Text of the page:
To thrive amidst the pandemic, SMEs must also be open to new opportunities. Based on research by Society for Human Resource Management (SHRM), it was found that nearly half (43%) of 416 SMEs with 500 or fewer employees resorted to making new adjustments to their business strategies. These changes may be in the form of practising contactless deliveries, upskilling their employees, adopting new technologies, and even venturing into new markets that are in high demand such as producing face masks and hand sanitisers.
The pandemic has forced many businesses to re-evaluate and reimagine their business models. SMEs from the retail, manufacturing, and service sectors had to digitalise their processes to accelerate business and stay relevant. Because only by adopting digital technologies can SMEs build better customer relationships and leverage new partnerships.
In the US, about 75% of SMEs in knowledge-based industries, 33% from the service-based industries, and 25% from physical labour industries have the majority or all of their employees working remotely, according to the data by SHRM. And about 66% of business owners agree to allow for more flexibility and remote working post-pandemic. However, not all SMEs could afford this ‘working from home’ policy. The report conducted by Facebook explained that only 34% of global SMEs can allow a quarter of their employees to work remotely and 17% of global SMEs have made changes to their remote working policies. This is significantly different from large companies that can allow for more working-from-home flexibility.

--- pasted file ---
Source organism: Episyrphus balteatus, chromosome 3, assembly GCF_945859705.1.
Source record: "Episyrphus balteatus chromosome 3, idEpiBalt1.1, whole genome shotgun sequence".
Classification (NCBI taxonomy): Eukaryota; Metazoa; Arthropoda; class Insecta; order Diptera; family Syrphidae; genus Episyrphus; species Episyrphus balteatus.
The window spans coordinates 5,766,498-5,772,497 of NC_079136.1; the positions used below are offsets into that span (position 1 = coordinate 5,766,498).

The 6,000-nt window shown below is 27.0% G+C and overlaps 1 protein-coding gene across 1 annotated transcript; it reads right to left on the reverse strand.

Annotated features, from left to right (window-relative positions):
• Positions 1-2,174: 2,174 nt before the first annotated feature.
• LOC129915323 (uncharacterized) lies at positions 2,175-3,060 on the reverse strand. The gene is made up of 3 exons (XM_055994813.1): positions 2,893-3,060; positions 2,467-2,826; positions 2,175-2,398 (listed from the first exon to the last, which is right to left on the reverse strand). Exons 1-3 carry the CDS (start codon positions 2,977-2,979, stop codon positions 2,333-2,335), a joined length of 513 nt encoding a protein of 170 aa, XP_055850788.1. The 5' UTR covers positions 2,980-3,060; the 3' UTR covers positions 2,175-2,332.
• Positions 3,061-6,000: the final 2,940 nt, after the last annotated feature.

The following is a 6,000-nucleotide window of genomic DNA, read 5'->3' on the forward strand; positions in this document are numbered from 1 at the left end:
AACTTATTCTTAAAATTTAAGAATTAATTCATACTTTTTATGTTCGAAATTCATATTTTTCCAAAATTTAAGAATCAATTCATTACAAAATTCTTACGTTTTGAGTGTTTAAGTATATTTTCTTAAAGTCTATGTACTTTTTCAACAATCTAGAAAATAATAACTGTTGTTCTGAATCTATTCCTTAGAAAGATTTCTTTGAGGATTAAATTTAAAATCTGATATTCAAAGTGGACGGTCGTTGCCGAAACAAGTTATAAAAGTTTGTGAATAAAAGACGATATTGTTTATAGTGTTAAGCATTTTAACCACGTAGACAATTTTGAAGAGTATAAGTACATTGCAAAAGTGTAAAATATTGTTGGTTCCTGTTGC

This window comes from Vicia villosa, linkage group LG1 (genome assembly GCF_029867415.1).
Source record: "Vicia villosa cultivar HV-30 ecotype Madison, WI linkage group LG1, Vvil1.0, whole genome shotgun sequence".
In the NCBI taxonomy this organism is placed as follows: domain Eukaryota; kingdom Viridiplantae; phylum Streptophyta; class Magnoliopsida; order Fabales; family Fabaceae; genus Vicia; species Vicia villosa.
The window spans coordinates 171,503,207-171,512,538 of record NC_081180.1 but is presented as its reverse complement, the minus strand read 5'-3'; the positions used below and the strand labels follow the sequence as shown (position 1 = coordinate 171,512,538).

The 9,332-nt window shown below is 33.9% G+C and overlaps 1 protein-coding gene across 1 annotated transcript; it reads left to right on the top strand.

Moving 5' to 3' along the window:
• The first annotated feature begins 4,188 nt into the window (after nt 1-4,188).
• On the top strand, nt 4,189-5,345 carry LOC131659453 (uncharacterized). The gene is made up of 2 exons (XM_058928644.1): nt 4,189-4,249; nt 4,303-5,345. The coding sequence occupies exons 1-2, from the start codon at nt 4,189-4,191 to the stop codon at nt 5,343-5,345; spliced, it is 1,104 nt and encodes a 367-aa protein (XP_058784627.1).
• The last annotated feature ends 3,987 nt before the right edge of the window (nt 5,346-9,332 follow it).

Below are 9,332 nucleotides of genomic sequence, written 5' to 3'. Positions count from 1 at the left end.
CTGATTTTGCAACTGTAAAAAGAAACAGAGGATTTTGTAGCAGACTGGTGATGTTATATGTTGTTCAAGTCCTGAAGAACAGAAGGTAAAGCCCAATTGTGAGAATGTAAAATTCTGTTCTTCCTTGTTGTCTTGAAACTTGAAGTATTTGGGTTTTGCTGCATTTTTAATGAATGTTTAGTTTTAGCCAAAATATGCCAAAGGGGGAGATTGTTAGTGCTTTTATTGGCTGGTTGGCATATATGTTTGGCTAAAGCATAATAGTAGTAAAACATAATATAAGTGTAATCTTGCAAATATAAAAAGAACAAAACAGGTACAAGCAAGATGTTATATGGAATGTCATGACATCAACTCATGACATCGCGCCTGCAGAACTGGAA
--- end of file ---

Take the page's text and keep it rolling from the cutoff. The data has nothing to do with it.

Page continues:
Since remote working is becoming the new norm in most companies, this may pose a problem for SMEs that failed to implement the work-from-home policy. Employees may expect to find more remote or hybrid working arrangements moving forward, and SMEs that are unable to accommodate will struggle to attract employees, and therefore, get left behind.
Digital transformation is, without a doubt, the solution for SMEs to thrive now and in the future. It helps SMEs to innovate, improve processes, expand into new markets, and increase connectivity. Another business process that demands digital transformation is payment. As mentioned in our previous article, fees and payments are huge pain points for SMEs as 62% of SMEs rely on low maintenance fees when opening a business checking account.
Luckily for SMEs, there are now multiple sources of financing that are beyond traditional methods. Digital technology has granted self-employed entrepreneurs and business owners more access to modern corporate financial solutions, like TranSwap.
All in all, the COVID-19 pandemic has indeed forced many SMEs to digitalise their services and processes. By leveraging digital tools to change the way they operate and connect with customers during the pandemic, SMEs stand a chance to increase their sales and reach a wider audience. And moving forward, SMEs should expect new consumer habits and employee expectations that are more centred on digital technologies, such as remote working, e-commerce, AI chatbots, and digital payments, among many others.
TranSwap offers award-winning fintech solutions, customisable to your business needs. Our products include Global Account, Global FX & Payments, Fintech-as-a-Service, and Corporate Debit Card that is launching soon. With a TranSwap account, you can pay to more than 180 countries, hold up to 34 currencies, and convert anytime you want. Our Fintech-as-a-Service includes white-label and API solutions to supercharge your business and unlock new global markets and revenue opportunities. For further enquiries, send your questions here or visit our website at transwap.com.